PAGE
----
Few Facts About Chicago
This Midwest metropolis has plenty of history, and some quirky facts and stories to go along with it.
Chicago effectively redirected the flow of the Chicago River in 1900, causing it to empty into the Mississippi River rather than Lake Michigan. This project was regarded as one of the most complex and groundbreaking engineering projects ever completed, as well as the largest public earth-moving project ever completed. Interesting fact! Every year on St. Patrick's Day, the Chicago River is dyed GREEN!
Willis Tower (Formerly the Sears Tower)
The Home Insurance Company, the world's first skyscraper, was constructed in Chicago in 1885. The Willis Tower (formerly the Sears Tower) in Chicago is now the second tallest structure in the Western Hemisphere. It stands 110 meters tall and has some of the world's fastest elevators, with speeds of 1,600 feet per minute! Visitors can see four states from the Skydeck on a clear day: Illinois, Indiana, Wisconsin, and Michigan.
The old Kinzie Street Bridge stays lifted
Since boats can't move under it when it's lowered, this old railroad bridge has been designated as a landmark and will remain upright for the rest of its life. This is due to an angry troll who comes out of nowhere and throws banana peels at ship captains who get too close, which could be very dangerous.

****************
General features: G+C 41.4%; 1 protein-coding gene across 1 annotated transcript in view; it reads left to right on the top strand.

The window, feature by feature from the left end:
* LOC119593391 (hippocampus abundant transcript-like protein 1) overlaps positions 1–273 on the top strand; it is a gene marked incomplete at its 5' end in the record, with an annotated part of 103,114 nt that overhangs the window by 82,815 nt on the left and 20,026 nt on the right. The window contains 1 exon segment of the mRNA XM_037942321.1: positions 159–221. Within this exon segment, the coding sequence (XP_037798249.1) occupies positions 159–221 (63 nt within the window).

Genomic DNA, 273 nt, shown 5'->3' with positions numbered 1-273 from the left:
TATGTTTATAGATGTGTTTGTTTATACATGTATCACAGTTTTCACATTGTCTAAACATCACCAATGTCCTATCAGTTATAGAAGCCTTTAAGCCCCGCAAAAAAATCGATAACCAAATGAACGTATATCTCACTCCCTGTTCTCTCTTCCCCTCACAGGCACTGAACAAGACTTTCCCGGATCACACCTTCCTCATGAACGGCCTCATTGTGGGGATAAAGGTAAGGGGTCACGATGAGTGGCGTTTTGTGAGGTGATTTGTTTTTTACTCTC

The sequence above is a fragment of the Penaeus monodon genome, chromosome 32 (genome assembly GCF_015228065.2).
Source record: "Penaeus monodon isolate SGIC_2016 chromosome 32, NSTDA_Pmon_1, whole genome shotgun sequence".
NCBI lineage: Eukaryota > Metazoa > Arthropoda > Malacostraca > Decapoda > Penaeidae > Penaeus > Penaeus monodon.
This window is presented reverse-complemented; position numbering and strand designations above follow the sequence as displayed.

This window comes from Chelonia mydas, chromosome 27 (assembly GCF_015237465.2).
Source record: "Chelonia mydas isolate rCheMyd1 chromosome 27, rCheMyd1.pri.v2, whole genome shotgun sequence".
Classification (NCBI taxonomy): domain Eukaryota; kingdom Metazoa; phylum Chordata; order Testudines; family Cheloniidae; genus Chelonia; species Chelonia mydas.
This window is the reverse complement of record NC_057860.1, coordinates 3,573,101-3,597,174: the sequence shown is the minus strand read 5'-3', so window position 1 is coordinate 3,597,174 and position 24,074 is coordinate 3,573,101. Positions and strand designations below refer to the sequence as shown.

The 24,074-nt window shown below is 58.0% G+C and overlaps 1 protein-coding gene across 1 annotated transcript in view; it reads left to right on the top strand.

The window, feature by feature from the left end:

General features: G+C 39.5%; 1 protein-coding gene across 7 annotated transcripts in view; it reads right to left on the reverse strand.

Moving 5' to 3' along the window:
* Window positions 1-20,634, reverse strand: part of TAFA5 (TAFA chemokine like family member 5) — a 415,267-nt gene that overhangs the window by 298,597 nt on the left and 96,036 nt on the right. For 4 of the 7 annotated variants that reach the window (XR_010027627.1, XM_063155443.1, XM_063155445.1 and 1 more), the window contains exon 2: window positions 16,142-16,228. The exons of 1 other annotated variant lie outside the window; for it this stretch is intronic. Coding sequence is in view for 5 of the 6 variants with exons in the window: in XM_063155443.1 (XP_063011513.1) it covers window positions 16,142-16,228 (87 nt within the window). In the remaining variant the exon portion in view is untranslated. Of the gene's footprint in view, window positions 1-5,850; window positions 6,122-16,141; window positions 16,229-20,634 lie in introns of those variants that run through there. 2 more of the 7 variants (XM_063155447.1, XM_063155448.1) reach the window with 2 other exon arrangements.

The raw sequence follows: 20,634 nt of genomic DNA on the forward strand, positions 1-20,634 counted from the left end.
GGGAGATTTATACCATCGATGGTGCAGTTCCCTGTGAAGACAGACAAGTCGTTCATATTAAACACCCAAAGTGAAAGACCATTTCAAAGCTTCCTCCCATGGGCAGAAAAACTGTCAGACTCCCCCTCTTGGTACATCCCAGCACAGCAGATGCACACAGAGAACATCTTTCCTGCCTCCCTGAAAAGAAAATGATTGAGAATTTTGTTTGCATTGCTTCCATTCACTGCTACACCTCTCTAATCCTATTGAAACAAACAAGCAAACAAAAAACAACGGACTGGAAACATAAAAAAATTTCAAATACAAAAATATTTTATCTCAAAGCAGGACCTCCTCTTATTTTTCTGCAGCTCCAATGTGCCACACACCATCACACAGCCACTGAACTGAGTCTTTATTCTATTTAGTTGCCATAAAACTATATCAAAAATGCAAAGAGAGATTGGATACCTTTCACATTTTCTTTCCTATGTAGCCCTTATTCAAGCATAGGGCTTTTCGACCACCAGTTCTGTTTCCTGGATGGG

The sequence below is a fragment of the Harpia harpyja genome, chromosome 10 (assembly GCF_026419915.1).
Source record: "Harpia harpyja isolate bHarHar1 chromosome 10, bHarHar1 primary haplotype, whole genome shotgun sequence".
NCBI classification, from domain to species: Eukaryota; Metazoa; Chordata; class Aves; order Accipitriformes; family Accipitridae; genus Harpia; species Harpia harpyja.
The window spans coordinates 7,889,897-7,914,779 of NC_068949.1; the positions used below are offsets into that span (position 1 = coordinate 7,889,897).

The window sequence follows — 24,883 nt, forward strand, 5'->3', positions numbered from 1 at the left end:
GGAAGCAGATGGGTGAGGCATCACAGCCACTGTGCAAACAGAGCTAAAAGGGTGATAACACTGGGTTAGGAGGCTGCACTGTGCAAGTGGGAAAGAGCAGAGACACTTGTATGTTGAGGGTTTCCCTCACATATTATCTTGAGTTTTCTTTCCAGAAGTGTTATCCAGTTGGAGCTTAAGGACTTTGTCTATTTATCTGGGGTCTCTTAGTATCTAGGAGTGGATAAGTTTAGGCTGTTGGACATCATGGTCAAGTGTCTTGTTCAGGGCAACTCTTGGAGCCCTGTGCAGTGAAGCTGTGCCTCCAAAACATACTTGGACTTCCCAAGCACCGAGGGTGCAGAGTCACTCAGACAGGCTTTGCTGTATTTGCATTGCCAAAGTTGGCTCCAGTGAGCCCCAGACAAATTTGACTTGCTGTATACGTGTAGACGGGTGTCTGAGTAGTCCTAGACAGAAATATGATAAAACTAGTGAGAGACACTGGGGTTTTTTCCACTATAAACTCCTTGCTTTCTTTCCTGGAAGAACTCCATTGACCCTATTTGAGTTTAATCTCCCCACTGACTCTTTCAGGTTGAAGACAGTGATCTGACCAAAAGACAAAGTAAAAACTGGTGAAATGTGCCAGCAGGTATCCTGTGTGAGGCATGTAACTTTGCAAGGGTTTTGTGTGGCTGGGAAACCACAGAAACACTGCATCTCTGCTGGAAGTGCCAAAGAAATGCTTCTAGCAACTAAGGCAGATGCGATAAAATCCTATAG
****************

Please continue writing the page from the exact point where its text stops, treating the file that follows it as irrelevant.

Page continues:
The Swirling Waves Of The Aqua Building Reduces Wind Pressure
This funky house, one of the newest additions to the Chicago skyline, features unusual concrete balconies that look like rippling fabric wrapped around the frame, despite being constructed with the same metal, concrete, and glass materials as the others around it. From a distance, Jeanne Gang's structure appears to be surrounded by white waves that move with the wind.
The Marina Bay Towers Were Designed To Be A City Within A City
This building, built in 1967 by architect Bertrand Goldberg, is known in Chicago for its two towers, which are said to resemble giant corn cobs. Goldberg, who believes that there are no right angles in nature, so there should be none in architecture, compared the curved balconies to sunflower petals.
During the Chicago urban exodus, the buildings were planned to be a city within a city to entice residents back to the city. The goal was to entice middle-class Chicagoans who had left the city back by offering them a mixed-use development with everything they need within walking distance of their workplace.
Forever Open, Clear and Free
Lake and oceanfront land is either snatched up by industry or reserved for the richest people in many other American cities. However, Chicago is a unique city. Our city's front yard remains a playground for the people thanks to ideas spelled out in early city land charters, dreams of Daniel Burnham and Edward Bennett's 1909 Plan of Chicago, and legal efforts of Aaron Montgomery Ward.